CDS Levels May Not Be The All-Purpose Indicator That WSJ Thought They Were, Reports WSJ


The New York Fed and the Wall Street Journal have both been studying how liquid the CDS market today and have released their conclusions today. Short answer: not that liquid. From the WSJ:

In recent years, credit-default swaps—contracts that give the buyer the right to collect a payment from the seller if a borrower defaults on its obligations—have risen from obscurity to an avidly tracked barometer of the financial health of everything from Bank of America Corp. to Greece. ... Yet a Wall Street Journal analysis shows that actual trades in these widely cited derivatives are few and far between—and the quotes that market observers bandy about often aren't based on actual trades at all.

What I liked most about the FRBNY study is that it not only looks at overall liquidity but – sort of – gives you a window into the breakdown between what you could call “initiation trades” and “closeout trades.” And this in turn tells you something about not just "liquidity" in the abstract but about how market makers go about providing that liquidity.

Now the starting point is that, unlike in cash markets, there is no obvious way to measure CDS close-outs. If I buy 100 shares of Bank of America (the WSJ's CDS example) and then get bored with it in a year, I go sell 100 shares of BAC, and I am left with zero shares of BAC and some profit or loss. Straightforward enough.

If on the other hand I buy $10 million of 5-year credit protection on BAC (*note “buy” = pay some up-front premium and agree to make quarterly coupon payments for the next five years), and in a year I get bored with it, then I could in theory do one of about three things:

1.Sell back my remaining 4 years of protection to the dealer I bought it from, i.e. tear up the contract at some profit or loss. The FRBNY calls this, sensibly, a “termination.”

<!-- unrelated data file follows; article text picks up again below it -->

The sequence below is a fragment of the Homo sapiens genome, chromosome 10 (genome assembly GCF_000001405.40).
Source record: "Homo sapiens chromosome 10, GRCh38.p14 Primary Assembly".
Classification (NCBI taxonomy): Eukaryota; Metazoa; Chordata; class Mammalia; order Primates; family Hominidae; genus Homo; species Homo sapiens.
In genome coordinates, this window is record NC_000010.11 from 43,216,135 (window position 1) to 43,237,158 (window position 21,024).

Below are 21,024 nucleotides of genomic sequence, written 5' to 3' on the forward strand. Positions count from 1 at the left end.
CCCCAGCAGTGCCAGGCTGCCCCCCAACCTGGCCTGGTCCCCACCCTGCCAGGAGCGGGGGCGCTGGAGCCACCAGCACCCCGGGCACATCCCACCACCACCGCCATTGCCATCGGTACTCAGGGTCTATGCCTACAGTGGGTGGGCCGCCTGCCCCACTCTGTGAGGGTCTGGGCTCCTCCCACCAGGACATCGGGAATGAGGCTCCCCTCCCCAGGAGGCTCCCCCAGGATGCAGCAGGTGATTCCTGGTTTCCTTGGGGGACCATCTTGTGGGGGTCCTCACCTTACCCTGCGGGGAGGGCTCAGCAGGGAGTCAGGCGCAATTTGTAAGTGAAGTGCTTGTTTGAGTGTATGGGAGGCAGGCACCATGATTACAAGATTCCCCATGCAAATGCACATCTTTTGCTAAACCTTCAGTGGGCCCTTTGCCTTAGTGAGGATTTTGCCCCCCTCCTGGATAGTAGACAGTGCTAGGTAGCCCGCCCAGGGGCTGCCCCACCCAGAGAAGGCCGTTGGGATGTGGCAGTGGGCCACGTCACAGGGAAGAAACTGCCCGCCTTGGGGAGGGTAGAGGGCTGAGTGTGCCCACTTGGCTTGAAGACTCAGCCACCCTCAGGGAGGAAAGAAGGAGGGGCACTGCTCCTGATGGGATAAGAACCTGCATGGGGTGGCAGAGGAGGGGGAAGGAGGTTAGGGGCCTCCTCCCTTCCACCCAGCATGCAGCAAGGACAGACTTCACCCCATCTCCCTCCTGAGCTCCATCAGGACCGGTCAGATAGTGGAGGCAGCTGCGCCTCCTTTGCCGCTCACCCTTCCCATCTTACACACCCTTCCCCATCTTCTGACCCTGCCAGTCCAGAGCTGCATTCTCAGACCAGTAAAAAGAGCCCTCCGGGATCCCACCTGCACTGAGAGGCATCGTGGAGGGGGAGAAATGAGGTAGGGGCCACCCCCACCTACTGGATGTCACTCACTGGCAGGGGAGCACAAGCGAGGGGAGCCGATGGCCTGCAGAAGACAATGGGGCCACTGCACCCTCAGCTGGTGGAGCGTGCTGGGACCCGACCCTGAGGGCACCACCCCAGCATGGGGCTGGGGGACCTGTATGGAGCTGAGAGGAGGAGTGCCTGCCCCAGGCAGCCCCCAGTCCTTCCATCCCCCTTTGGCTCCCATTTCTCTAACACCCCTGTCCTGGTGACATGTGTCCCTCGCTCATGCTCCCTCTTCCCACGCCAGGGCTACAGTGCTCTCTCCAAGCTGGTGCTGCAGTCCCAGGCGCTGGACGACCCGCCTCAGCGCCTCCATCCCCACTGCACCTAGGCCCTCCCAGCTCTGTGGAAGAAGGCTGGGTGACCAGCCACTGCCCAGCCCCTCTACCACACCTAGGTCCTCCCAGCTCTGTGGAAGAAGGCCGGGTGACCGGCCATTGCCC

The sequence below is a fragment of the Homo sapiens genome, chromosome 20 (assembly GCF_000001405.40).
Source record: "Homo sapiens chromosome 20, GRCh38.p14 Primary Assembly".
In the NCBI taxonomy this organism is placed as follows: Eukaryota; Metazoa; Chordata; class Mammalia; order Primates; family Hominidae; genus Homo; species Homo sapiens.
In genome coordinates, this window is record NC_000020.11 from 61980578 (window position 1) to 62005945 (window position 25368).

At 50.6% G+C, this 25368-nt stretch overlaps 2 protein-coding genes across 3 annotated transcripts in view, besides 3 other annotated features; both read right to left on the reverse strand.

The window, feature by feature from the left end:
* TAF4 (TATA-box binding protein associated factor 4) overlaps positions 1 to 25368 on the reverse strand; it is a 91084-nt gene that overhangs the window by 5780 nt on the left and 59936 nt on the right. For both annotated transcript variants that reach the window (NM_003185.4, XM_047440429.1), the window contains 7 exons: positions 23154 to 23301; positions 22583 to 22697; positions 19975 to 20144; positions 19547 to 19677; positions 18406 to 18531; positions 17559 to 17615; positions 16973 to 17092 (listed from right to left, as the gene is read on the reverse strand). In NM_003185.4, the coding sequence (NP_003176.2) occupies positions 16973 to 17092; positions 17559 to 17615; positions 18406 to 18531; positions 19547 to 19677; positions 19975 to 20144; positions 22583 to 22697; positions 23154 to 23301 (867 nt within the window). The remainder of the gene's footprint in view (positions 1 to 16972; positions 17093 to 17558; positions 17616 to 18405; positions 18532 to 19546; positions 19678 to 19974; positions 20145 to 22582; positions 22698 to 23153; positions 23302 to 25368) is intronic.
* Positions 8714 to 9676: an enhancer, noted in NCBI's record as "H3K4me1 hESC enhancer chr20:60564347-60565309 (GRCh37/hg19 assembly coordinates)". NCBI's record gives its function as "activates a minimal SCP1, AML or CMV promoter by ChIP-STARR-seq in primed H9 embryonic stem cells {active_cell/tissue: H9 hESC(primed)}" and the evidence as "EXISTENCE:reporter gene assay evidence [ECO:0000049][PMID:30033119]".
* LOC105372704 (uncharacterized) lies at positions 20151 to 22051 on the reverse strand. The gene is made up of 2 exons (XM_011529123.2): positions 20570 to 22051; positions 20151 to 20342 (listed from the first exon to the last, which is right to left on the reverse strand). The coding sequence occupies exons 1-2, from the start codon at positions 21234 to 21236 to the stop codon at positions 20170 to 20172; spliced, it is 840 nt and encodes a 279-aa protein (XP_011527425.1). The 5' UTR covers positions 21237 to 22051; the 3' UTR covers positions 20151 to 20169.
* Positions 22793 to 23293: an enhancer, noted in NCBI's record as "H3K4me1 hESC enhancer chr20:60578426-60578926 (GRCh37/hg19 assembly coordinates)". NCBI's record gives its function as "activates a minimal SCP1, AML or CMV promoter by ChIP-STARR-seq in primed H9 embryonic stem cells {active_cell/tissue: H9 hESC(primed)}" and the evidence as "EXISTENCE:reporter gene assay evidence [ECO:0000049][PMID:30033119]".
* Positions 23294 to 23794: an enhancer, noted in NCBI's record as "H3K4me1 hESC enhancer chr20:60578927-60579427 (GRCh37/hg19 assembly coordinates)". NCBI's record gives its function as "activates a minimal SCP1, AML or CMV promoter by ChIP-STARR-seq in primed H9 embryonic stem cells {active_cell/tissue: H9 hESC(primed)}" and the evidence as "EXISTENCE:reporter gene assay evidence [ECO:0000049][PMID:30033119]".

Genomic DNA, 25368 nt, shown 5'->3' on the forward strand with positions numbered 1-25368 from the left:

2.Sell my remaining 4 years of protection to someone else, and convince the dealer I bought it from to deal directly with that person and leave me out of it – so that I have no position, just some profit or loss. The FRBNY calls this an “assignment.”

3.Sell offsetting 4 years of protection to someone else and, for the next four years, have offsetting payments until both contracts terminate. This is like #1 and #2 but leaves me with CVA and administrative pain.

In a rational world you would do #1 or #2, whichever gave you the best price – if a dealer would pay you more than a third party, you’d terminate; if a third party would pay more you’d assign. Simple enough.

Here’s what happens:

As FT Alphaville says in their smart look at the FRBNY study:

This shows that 90 per cent of activity is new trades, when measured by notional. This doesn’t directly translate to an increase in the overall economic, i.e. net, position as some of these trades will offset other trades that a given trader already has.

I think this tells us a couple of things that are probably obvious to CDS traders but interestingly confirmed by this data. First of all, it is very hard to get out of a CDS trade. The FRBNY study doesn’t just measure “liquidity,” it measures turnover. BAC stock trades about 3% of its market cap every day; in other words its market cap turns over about 8 times in a year - and every trade is turnover in the sense that someone is getting out of the stock and someone else is getting in. In contrast, only 10% of CDS notional trades are true turnover - that is, termination/assignment trades, my categories 1 and 2, where one party actually gets out of a position.

Why would that be? One obvious answer is that CDS are bilateral contracts that don't generally have free assignment rights. So dealers can quote tight markets for initiation trades, but make a lot of their money on restructuring/termination/assignment. A client who is, say, winding down a fund and has to terminate a CDS contract may not have much negotiating leverage - and more importantly, he can *only* deal with the dealer who sold him the contract in the first place, who can therefore quote him more or less whatever price he wants. The only way to keep him honest is to get a competitive price for a new trade from someone else - that is, if you have the ability to take on more gross exposure. So gross notional keeps swelling. Some people think that's a bad idea, since gross CVA and systemic risk keep growing right alongside.